Concluding that the majority's cited case authority was not in point, the dissent opined that laches should not predicate the denial of the writ since the action was commenced " * * * approximately one year after the expiration of * * * [relator's] time for appeal from the common pleas court dismissal of her appeal."

The cause is now before this court upon an appeal as of right.

Larrimer & Larrimer, Richard S. Hunter and Craig Aalyson, Columbus, for appellant.

Anthony J. Celebrezze, Jr., Atty. Gen., and Michael L. Squillace, Columbus, for appellee.


Our first query is whether the court of appeals erred in holding that laches bars appellant's action in mandamus. The doctrine of laches is based upon the maxim vigilantibus non dormientibus jura subveniunt (the laws aid the vigilant, and not those who slumber on their rights). In our unanimous opinion in Connin v. Bailey (1984), 15 Ohio St.3d 34, 35, 472 N.E.2d 328, we set forth the applicable law as follows:

" 'Laches is an omission to assert a right for an unreasonable and unexplained length of time, under circumstances prejudicial to the adverse party. It signifies delay independent of limitations in statutes. It is lodged principally in equity jurisprudence.' "

In order to invoke the doctrine, the following must be established:

"Delay in asserting a right does not of itself constitute laches, and in order to successfully invoke the equitable doctrine of laches it must be shown that the person for whose benefit the doctrine will operate has been materially prejudiced by the delay of the person asserting his claim." Smith v. Smith (1959), 168 Ohio St. 447, 156 N.E.2d 113 , paragraph three of the syllabus, approved and followed in Connin, supra, 15 Ohio St.3d at 35-36, 472 N.E.2d 328. Accord Kinney v. Mathias (1984), 10 Ohio St.3d 72, 461 N.E.2d 901.

The longstanding purpose of the doctrine is that a court will not aid in enforcing " ' * * * stale demands, where the party has slept upon his rights, or acquiesced for a great length of time. * * * ' " Piatt v. Vattier (1835), 34 U.S. (9 Pet.) 405, 416, 9 L.Ed. 173. Justice Story, who delivered the opinion of the court in Vattier, explained that " '[n]othing can call forth this court into activity but conscience, good faith and reasonable diligence. Where these are wanting, the court is passive and does nothing; laches and neglect are always discountenanced; and therefore from the beginning of this jurisdiction there was always a limitation of suit in this court.' * * * " Id. at 416-417.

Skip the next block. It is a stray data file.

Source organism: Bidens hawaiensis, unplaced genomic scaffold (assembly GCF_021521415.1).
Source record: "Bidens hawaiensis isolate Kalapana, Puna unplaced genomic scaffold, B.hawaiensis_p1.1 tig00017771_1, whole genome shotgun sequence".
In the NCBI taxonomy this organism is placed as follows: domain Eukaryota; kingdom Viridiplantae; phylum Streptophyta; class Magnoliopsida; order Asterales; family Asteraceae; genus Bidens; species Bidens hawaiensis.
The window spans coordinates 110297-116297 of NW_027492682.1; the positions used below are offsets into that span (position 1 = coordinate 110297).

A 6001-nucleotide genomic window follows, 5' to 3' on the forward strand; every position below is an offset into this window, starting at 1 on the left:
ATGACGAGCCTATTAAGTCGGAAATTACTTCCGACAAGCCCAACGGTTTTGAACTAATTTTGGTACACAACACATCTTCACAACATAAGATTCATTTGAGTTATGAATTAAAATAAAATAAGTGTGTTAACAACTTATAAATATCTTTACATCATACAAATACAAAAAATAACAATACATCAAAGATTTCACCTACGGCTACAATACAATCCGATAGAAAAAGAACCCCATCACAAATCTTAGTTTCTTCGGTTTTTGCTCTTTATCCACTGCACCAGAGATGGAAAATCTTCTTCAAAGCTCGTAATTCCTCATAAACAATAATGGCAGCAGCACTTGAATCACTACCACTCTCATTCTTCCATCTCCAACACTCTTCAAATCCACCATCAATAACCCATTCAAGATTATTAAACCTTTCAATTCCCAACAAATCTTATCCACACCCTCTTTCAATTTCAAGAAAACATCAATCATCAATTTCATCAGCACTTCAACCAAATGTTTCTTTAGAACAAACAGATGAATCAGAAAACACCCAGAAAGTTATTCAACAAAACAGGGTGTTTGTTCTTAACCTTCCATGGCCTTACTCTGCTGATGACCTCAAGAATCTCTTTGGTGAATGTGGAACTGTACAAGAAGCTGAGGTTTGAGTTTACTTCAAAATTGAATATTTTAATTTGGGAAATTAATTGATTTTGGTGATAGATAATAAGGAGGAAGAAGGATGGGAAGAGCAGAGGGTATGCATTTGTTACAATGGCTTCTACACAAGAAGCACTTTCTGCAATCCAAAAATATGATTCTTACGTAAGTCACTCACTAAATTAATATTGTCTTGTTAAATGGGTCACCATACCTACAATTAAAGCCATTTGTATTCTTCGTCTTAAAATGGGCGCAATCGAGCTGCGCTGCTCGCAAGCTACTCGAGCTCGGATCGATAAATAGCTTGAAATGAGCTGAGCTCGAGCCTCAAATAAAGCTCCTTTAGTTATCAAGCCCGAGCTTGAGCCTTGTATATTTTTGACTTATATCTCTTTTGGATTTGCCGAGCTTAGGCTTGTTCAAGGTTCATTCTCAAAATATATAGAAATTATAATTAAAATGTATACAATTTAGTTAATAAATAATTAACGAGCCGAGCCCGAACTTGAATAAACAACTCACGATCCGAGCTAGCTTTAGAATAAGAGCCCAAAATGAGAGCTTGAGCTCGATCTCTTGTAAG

As applied to this scenario, we believe it was reasonable in 1980 for appellant to pursue the denial of workers' compensation benefits by first pursuing an action at law in the common pleas court. 2 The court below noted in pertinent part, that " * * * much of the intervening [i.e., approximately three of the four years] time was spent litigating the jurisdictional aspects of a direct appeal from that order in common pleas court for which jurisdiction was appropriately [arguably, see fn. 2, supra ] denied because the order was not appealable pursuant to R.C. 4123.519 * * *."

We believe that the record, far from exhibiting a negligent omission in appellant's assertion of her rights, is replete with diligent and timely assertions of her claimed rights, both administratively and judicially.

Appellant waited approximately one year to commence this extraordinary action following the expiration of her time for appeal from the common pleas court dismissal. Under the circumstances, this period simply does not constitute the unreasonable length of time necessary for appellee to successfully invoke the equitable doctrine of laches as a bar. Cf. State, ex rel. Inland Division, v. Adams (1982), 1 Ohio St.3d 44, 45, 437 N.E.2d 605 (complaint for a writ of mandamus filed in the court of appeals sixteen months following the Industrial Commission's final order). Additionally, the remainder of the four-year delay was chiefly occasioned by the pendency of the trial court action and not by appellant's abandonment of her claim. Since we find that this original action was seasonably commenced in the court of appeals, we conclude that the court of appeals erred in rejecting the referee's recommendation that laches not bar the action.

In In re Petition for Mallory (1985), 17 Ohio St.3d 34, 476 N.E.2d 1045, we stated, with all justices concurring, that "[i]n an appeal as of right from a judgment of the court of appeals involving an extraordinary writ, this court will consider the case as if the action originally had been filed here." See, also, e.g., State, ex rel. Gatlin, v. Yellow Freight...